The Absolute Book
Victoria University Press, $35.00,
The Absolute Book by Elizabeth Knox is a Ronsardian ode to worldbuilding. Who creates worlds? What connects them? Who controls them? These questions shape the novel’s plot, subject and theme over the 650 pages of Knox’s latest. In a work of this length, the opportunities for spoilers are legion. With that in mind, I’ll need to violate the usual prohibition against them in what follows, although I do pledge not to reveal major surprises from the last 300 pages. This genre-buster tells the story of Taryn Cornick of the Northovers (aka Valravn, Hero of Understanding) and her struggle to overcome demoniac possession and assist a demigod known as Shift (aka Little god of the marshlands, fate foresworn princeling) in recrafting realms of being while struggling to redeem her own imperiled soul.
Like an immersive role-playing game, The Absolute Book compels its readers to succumb to the lush detail of alternative realities, and there’s no question that Knox is at her finest when we settle into the sure-footed prose of her places, as in this description of the Sidhe countryside surrounding Shift’s mud-and-wattle hut:
The rim of the sun had cleared the hidden horizon. The sky above the lake filled with light. Taryn looked up. She had never seen such a clear, lucent blue. The slopes around the wall were rich pasture, and along the rim of the crater heath grew in softer colours, thyme yellow, sage green. There were flowers through all of it, blue, yellow, red and white, pink and purple. It looked by turns intensively cultivated and profoundly wild.
So much of the pleasure of The Absolute Book is bound up in the time we spend among the soulless, but otherwise nearly perfect, Sidhe, as well as in their mesmerising world, The Land of the Pact, a region their ancestors stitched together from the margins of other realities. Enough pleasure, in fact, that I feel compelled to linger.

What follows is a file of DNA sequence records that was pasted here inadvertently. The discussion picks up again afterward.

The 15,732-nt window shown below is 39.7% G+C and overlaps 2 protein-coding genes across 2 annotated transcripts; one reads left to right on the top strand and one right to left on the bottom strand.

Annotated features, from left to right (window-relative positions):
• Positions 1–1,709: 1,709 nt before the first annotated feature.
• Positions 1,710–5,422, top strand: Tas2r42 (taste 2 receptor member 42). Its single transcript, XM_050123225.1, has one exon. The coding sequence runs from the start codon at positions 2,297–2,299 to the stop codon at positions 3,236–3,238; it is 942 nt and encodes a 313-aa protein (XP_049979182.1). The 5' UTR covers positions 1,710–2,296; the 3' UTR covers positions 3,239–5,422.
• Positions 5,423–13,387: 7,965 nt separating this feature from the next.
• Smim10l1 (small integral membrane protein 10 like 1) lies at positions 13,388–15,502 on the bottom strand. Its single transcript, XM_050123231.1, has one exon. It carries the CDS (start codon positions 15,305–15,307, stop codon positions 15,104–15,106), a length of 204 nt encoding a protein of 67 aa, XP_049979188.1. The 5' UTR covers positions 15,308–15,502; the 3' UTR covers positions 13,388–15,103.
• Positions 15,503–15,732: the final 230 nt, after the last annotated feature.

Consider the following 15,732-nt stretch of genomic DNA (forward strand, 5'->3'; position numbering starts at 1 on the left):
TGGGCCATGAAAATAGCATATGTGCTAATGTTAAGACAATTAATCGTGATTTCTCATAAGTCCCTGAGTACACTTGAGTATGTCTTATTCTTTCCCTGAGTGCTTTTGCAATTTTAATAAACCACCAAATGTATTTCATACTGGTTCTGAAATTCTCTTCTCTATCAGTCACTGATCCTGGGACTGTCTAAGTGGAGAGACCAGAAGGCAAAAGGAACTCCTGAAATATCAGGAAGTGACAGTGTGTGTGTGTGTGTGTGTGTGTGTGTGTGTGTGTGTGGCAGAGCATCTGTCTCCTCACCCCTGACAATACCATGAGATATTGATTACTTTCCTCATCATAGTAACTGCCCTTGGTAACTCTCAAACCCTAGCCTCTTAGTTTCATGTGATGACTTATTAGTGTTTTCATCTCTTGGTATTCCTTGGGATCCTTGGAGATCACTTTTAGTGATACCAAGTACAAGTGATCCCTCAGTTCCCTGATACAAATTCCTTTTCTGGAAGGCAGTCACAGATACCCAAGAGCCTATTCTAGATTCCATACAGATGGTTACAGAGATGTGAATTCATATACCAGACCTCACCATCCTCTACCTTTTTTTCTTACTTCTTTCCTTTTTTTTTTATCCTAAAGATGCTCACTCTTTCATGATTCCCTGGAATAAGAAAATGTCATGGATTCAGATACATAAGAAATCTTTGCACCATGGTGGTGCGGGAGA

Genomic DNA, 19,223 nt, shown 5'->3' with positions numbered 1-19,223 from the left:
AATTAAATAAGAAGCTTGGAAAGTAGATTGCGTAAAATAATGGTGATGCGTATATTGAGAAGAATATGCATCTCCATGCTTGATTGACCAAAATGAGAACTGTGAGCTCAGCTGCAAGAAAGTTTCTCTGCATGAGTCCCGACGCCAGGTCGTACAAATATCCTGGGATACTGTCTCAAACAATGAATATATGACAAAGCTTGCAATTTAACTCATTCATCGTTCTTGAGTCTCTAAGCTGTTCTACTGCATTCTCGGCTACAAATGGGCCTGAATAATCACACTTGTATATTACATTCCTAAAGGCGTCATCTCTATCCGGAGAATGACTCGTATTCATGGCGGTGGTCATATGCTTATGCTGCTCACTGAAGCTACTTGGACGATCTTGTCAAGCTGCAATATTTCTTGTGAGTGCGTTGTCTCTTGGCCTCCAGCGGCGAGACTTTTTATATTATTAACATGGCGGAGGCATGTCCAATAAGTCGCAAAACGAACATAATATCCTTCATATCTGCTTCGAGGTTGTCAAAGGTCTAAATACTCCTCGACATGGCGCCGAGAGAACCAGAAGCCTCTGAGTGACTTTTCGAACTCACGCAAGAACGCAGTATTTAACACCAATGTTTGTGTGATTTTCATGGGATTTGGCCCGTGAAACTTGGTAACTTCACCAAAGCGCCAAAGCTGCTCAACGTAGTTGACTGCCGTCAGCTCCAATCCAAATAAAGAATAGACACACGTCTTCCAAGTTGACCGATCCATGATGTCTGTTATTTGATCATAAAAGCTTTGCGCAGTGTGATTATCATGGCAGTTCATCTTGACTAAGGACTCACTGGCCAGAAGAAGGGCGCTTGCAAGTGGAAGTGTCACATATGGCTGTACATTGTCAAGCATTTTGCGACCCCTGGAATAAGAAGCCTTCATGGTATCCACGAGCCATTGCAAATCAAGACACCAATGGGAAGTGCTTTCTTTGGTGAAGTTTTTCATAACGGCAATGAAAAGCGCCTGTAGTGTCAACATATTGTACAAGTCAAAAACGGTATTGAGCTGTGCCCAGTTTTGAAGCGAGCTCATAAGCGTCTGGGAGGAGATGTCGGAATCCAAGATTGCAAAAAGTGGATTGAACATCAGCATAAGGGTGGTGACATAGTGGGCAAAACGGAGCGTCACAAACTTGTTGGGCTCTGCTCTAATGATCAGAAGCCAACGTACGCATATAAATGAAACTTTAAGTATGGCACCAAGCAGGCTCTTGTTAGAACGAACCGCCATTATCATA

One of my own favourite moments occurs while Taryn, the mysterious (but unremarkably-named) Shift, his ophidian sister Neve, and sundry human attendants, are navigating the Senisteingh River en route to deliver innocent souls to the horrors of Hell, an unholy hundred-year sacrifice known as The Tithe. The depravity on which the swank real estate of the Sidhe is founded, The Tithe has been in operation across the millennia, a cyphering of souls which allows the “ladies and gentlemen” of the Sidhe to reside in The Land of the Pact as an aristocracy of the chic and permaculturally-astute. The following scene is congenial, seductive, serene, and yet undeniably coloured by the residue of evil. Focusing on the small details, such as the “tree whose trunk was worn smooth by ropes”, allows us to luxuriate in the reality of a tranquil voyage in full awareness of the centennial mass murder awaiting yet another generation of harvested souls:
there were many other places where one of two vessels might moor, like the deep water beside a tree whose trunk was worn smooth by ropes – somewhere boats had tied up for years, boats whose passengers wouldn’t want to join a thronged harbour campsite. Their boat, heading for the customary nightly harbour, often passed barges moored at these quite spots. At dusk, their curtained palanquins floated, dreamy and pale, in their clouds of spice-scented smoke. On their boat a hush would fall. Nobody would hail the barge, and all boat board activities would be suspended until it had passed out of sight.